Unknown* (15)

Number of Labor Inspectors

478 (6)

409 (8, 15)

Number of Child Labor Dedicated Inspectors

53 (6)

53‡ (6, 8, 15)

Inspectorate Authorized to Assess Penalties

No (5)

No (15)

Training for Labor Inspectors

   

Initial Training for New Employees

Unknown

Unknown

Training on New Laws Related to Child Labor

N/A

N/A

Refresher Courses Provided

Yes (5)

Yes (15)

Number of Labor Inspections

312† (5)

247‡ (6, 15)

Number Conducted at Worksite

Unknown

Unknown

Number Conducted by Desk Reviews

Unknown

Unknown

Number of Child Labor Violations Found

357† (5)

292‡ (15)

Number of Child Labor Violations for which Penalties were Imposed

N/A (5)

N/A (15)

Number of Penalties Imposed that were Collected

N/A (5)

N/A (15)

Routine Inspections Conducted

Yes (5)

Yes (15)

Routine Inspections Targeted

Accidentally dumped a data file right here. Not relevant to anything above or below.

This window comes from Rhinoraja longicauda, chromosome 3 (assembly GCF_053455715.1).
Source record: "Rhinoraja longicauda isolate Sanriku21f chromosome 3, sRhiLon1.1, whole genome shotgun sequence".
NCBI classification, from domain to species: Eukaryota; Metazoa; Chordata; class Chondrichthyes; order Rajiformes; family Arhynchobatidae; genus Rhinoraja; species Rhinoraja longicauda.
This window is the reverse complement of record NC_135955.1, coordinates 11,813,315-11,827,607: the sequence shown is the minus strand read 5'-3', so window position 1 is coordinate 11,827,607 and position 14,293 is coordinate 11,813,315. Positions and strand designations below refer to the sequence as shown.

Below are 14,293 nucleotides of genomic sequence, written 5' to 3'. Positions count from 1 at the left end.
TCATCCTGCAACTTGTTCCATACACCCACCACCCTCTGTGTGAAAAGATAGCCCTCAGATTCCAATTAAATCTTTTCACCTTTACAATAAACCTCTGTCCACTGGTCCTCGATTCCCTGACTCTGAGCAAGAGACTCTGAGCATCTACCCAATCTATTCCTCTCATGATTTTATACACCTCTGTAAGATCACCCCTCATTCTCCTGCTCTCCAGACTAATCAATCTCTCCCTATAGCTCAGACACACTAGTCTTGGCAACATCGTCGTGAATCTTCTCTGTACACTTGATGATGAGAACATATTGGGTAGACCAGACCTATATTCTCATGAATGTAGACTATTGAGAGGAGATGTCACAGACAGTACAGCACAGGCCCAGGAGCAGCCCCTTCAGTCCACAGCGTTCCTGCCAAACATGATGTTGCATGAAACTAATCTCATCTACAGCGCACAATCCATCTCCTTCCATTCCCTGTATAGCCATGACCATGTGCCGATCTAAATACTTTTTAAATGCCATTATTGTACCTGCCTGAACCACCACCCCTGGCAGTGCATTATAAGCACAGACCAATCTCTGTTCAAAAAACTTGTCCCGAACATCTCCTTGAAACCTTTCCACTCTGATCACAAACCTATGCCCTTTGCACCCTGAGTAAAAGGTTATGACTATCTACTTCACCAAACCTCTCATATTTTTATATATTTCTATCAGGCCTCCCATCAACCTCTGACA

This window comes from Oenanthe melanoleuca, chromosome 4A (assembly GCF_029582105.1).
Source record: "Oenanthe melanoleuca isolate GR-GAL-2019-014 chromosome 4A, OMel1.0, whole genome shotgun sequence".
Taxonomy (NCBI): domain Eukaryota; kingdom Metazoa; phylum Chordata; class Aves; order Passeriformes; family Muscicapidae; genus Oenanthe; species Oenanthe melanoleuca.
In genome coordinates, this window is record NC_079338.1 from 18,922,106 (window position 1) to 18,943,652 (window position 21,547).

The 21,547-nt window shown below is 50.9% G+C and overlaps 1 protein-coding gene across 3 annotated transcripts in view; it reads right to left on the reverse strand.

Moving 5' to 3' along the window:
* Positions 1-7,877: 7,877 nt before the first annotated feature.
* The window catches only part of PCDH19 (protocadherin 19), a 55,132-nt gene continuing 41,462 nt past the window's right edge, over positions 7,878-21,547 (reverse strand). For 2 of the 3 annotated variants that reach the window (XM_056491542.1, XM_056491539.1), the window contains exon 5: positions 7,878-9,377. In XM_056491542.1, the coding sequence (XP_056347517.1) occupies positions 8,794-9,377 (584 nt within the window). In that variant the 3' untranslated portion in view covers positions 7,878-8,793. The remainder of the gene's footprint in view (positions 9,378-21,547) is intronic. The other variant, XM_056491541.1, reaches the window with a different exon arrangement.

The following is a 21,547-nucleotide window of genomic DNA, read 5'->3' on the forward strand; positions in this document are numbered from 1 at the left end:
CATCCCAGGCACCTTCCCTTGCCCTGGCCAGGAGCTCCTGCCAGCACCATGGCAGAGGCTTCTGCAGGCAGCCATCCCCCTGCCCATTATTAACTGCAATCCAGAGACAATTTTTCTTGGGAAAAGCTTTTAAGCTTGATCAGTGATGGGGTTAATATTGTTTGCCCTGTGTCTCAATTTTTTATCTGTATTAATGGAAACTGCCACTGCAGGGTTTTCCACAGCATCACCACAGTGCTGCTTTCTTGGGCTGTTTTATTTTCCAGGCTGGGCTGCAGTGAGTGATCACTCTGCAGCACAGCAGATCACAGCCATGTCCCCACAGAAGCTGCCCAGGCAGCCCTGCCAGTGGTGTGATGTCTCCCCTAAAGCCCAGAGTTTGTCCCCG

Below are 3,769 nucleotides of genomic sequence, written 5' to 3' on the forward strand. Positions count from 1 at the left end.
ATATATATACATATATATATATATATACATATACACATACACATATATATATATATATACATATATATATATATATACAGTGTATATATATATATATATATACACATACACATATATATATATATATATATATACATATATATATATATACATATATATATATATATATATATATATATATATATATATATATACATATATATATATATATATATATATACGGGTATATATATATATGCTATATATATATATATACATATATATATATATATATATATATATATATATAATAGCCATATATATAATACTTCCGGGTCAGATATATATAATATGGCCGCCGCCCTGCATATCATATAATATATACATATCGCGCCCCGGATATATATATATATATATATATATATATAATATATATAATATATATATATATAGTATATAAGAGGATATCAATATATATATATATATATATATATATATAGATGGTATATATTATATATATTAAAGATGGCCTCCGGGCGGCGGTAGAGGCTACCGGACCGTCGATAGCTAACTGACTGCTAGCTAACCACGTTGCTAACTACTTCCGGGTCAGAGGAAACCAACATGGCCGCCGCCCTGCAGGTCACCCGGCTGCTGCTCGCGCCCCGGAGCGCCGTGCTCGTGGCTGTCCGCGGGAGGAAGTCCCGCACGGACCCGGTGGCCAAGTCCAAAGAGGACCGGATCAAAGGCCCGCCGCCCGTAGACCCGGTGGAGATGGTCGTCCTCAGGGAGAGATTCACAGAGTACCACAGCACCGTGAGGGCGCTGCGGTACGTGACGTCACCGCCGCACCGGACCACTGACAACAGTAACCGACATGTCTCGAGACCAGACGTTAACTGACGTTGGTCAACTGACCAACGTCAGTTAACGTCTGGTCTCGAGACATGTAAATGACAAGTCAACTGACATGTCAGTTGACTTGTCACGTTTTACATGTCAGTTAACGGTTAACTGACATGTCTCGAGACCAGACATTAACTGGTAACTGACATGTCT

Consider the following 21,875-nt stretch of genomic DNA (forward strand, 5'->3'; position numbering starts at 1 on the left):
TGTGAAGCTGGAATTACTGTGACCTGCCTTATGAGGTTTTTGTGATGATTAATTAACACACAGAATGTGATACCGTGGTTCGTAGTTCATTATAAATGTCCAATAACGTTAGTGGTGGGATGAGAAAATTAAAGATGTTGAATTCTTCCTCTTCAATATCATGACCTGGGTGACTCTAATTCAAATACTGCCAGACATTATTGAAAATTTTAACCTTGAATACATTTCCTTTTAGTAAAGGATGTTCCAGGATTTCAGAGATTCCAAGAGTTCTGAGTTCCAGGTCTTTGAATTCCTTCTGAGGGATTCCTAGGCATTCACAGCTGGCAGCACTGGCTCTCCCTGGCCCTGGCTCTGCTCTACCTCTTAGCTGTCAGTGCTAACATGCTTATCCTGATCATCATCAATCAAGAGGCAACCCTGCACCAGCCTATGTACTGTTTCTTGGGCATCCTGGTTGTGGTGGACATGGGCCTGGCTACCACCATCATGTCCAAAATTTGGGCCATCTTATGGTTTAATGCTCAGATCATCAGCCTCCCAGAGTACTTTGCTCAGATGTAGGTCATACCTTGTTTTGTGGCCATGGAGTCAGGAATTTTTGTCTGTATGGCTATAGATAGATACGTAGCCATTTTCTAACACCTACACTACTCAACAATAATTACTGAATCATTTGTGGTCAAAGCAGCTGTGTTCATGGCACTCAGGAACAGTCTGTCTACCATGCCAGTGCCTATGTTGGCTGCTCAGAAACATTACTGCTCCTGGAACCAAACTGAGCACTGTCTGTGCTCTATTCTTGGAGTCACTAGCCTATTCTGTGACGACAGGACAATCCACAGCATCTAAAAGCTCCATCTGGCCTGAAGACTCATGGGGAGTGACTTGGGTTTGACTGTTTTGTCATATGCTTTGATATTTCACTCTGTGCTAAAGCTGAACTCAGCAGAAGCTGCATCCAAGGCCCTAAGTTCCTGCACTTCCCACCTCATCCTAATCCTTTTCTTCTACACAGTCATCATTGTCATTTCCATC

Unknown

Unknown

Unannounced Inspections Permitted

Yes (5)

Yes (15)

Unannounced Inspections Conducted

Yes (5)

Yes (15)

Complaint Mechanism Exists

Yes (5)

Yes (15)

Reciprocal Referral Mechanism Exists Between Labor Authorities and Social Services

Unknown

Unknown

* The Government does not make this information publicly available.
† Data are from January 1 to March 31, 2014.
‡ Data are from January 1 2015 to June 30, 2015.

In 2015, labor inspectors found 292 child labor violations, 52 of which involved children under age 15. They removed 26 children under age 15 from work, and 158 children between ages 15 and 17 from hazardous work.(6, 8, 15) The sectors most frequently inspected included trade, agriculture, and metal and wood work.(15) Enforcement of child labor laws remains weak in Morocco due to an insufficient number of labor inspectors and a lack of financial resources.(8, 15, 48) According to the ILO’s recommendation of one inspector for every 15,000 workers in industrializing economies, Morocco should employ roughly 818 inspectors in order to adequately enforce labor laws throughout the country.(15, 49-51) The official procedures involved with processing child labor violations require the participation of several agencies per case, which places considerable administrative burdens on labor inspectors.(2)